Strycova seeks revenge in Dubai Duty Free final

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Barbora Strycova will play in her second final.

A mere three days ago, world No47 Barbora Strycova was down 2-6, 0-3, against Julia Goerges and looked on her way towards yet another early exit from the Dubai Duty Free Tennis Championships.

On Saturday, the Czech 29-year-old will play the Dubai final, where she takes on former runner-up Sara Errani for a chance to win her first title since 2011 and just the second of her career.

Strycova, the third Czech woman to reach the Dubai title match in the last four years, halted a comeback from Caroline Garcia in the semi-finals on Friday night, to defeat the French world No38 6-2, 3-6, 6-3 in a two-hour 13-minute contest.

Errani booked her place in her second career Dubai final with a 6-4, 6-4 victory over Elina Svitolina, who was trying to emulate her newly-minted coaching consultant Justine Henin, who is a four-time champion in the Emirates.


This will be Errani’s first Premier-level final since Rome 2014 and the Italian is undoubtedly pleased to advance but Friday also saw her squander five match points alongside her doubles partner Carla Suarez Navarro in their 5-7, 7-6 (5), 10-7 bizarre loss to Chuang Chia-Jung and Darija Jurak in a two-hour battle.









“Well, at the moment very angry for the doubles, but of course, yes, to be in the final in singles is really special and amazing for me,” said Errani, who is renowned for her consistent style, running down every ball – a quality that paid dividends against Svitolina.


She looked evidently tired after a day where she played back-to-back semis in singles and doubles.


“I’m tired, but I know how to play when you’re tired. I just try to fight,” said the 28-year-old.


“I don’t think I’m really fit. I think there are other persons that are maybe much better than me physically, but I think I just try to fight, to suffer on the court and still keep going, stay there even if I’m dead.”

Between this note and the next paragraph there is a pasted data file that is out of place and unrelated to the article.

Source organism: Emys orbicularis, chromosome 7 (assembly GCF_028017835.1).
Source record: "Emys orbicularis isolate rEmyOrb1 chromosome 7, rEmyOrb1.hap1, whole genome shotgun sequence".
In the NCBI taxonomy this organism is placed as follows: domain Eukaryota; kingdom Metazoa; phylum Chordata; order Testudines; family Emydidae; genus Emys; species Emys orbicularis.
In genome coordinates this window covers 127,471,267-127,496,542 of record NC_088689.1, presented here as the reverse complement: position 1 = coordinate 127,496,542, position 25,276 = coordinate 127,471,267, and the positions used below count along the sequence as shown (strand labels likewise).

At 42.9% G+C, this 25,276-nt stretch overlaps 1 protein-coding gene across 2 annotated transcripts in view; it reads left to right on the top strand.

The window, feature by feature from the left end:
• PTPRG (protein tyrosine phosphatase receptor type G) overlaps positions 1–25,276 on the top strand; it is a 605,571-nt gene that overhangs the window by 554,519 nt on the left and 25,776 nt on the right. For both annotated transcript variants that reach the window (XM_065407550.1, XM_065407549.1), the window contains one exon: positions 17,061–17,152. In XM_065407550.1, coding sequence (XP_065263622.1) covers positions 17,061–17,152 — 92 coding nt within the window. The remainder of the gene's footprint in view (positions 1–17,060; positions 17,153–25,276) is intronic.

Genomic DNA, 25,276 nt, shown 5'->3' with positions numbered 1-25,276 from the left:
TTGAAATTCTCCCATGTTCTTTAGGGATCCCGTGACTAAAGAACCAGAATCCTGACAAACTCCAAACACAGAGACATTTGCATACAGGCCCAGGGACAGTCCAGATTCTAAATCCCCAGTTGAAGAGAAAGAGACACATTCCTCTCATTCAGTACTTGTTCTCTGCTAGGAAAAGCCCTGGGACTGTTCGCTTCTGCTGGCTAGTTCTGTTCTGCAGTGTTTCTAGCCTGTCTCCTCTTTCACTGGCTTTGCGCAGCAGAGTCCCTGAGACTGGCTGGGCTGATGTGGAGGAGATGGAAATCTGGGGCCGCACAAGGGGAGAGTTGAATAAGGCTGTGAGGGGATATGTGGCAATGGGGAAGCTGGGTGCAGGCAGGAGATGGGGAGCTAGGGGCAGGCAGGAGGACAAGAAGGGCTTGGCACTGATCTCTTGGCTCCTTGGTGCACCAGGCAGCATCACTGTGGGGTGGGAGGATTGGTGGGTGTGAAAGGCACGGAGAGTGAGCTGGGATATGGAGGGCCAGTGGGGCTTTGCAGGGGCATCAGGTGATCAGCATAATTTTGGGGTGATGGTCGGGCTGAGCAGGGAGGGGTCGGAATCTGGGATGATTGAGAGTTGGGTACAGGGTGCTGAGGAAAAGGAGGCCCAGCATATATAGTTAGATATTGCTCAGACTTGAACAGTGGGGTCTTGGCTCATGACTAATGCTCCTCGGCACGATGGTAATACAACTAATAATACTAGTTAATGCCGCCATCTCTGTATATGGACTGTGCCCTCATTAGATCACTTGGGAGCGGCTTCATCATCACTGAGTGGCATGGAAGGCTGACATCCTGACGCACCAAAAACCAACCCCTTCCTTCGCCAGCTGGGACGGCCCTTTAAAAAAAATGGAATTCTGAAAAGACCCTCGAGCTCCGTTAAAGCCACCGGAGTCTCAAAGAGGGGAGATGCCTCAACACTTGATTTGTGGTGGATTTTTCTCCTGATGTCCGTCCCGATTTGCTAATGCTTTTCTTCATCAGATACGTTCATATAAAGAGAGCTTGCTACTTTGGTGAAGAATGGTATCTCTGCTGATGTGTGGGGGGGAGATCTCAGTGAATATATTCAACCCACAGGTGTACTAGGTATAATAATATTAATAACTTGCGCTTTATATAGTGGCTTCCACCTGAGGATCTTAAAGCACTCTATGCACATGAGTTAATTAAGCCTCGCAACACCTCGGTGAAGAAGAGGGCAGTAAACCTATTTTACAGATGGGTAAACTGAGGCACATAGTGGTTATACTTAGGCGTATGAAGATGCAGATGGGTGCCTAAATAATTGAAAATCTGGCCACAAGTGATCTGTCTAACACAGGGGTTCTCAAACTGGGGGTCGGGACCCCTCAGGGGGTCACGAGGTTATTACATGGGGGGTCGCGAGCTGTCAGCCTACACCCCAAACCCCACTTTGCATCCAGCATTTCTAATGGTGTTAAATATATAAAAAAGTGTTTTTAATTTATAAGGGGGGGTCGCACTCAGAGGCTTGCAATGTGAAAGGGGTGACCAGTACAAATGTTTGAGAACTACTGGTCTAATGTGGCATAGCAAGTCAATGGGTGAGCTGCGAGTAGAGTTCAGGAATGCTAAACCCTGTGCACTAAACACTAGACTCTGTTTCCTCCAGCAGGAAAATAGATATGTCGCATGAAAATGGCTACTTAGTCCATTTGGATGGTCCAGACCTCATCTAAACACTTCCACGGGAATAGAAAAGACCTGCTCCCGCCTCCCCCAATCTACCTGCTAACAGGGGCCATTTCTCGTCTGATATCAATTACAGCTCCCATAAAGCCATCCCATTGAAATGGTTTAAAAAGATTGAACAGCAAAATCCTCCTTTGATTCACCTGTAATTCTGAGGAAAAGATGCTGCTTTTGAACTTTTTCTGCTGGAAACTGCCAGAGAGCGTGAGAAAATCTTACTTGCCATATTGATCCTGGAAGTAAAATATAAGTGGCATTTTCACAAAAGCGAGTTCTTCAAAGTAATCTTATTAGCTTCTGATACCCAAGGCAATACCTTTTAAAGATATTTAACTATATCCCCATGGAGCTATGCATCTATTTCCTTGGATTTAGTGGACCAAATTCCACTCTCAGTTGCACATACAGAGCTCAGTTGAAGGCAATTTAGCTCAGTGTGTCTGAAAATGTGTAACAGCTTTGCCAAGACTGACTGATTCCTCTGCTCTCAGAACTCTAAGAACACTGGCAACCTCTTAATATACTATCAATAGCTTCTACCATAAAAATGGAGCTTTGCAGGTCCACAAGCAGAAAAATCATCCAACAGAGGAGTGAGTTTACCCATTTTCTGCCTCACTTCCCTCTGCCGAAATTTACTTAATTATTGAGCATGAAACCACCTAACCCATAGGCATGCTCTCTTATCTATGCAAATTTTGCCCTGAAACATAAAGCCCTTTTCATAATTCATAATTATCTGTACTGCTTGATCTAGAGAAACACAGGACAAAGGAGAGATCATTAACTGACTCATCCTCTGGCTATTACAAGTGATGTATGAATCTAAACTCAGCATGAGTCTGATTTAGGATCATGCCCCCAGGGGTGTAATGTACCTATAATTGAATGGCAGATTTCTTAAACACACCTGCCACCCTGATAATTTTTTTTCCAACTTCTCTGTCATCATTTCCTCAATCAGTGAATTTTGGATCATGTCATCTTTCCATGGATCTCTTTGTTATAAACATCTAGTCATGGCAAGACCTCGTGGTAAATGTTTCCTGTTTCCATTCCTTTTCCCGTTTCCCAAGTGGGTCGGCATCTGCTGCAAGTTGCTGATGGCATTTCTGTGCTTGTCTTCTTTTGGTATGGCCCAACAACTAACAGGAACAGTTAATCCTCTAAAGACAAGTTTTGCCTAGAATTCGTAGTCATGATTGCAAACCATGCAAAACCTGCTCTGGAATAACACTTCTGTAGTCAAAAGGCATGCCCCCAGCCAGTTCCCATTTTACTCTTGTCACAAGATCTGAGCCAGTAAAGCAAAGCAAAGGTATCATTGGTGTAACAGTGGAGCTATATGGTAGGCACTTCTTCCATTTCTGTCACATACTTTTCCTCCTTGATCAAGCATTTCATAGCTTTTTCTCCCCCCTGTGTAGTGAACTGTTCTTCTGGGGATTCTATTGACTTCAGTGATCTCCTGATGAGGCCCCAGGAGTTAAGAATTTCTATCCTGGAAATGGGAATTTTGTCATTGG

The good news for Errani is that she has a strong 5-1 record against Strycova, her final opponent.




Their most recent meeting was a third-set tiebreak win for Errani in Eastbourne last year.


“It’s going to be tough one. I lost to Sara in Eastbourne. It’s on grass. But I lost from two match points down. So revenge,” Strycova said with a big grin on her face.


The Czech has a fun personality, on and off the court, although mid-match she can get emotionally explosive.


She was composed enough to beat Garcia on Friday though, despite the Frenchwoman’s spirited comeback attempt.


Strycova entered the contest with a 3-1 head-to-head lead over Garcia, including an easy win over the 22-year-old in the Australian Open first round last month.



Garcia, a player picked by Andy Murray five years ago as a future world No1, was playing her first-ever semi-final at a Premier-level tournament, thanks to wins over Anna Karolina Schmiedlova, No3 seed Carla Suarez Navarro and former top-tenner Andrea Petkovic earlier in the week.


Strycova drew first blood, breaking Garcia to go up 3-2 and spark a seven-game winning run, taking the first set along the way.


Garcia finally stopped the bleeding three games into the second set and took four games on the trot to inch ahead 4-2.


Strycova got the break back right away but Garcia got the advantage once again to serve for the set at 5-3.


The Frenchwoman struck a sublime backhand down the line to seal the set and force a decider.


Garcia kept things up as she broke to open the third set but she netted an easy slice to surrender the break.


Strycova fast facts

  • 29 years old.
  • Turned pro in 2003.
  • Titles: 1 WTA, 9 ITF.
  • Ranking: 41.

A long backhand from Garcia gave Strycova two break points in game eight. Garcia saved both but faltered on the third and the Czech broke to put herself in the position to serve for the match.


Strycova saved two break points then aced twice to move into the final.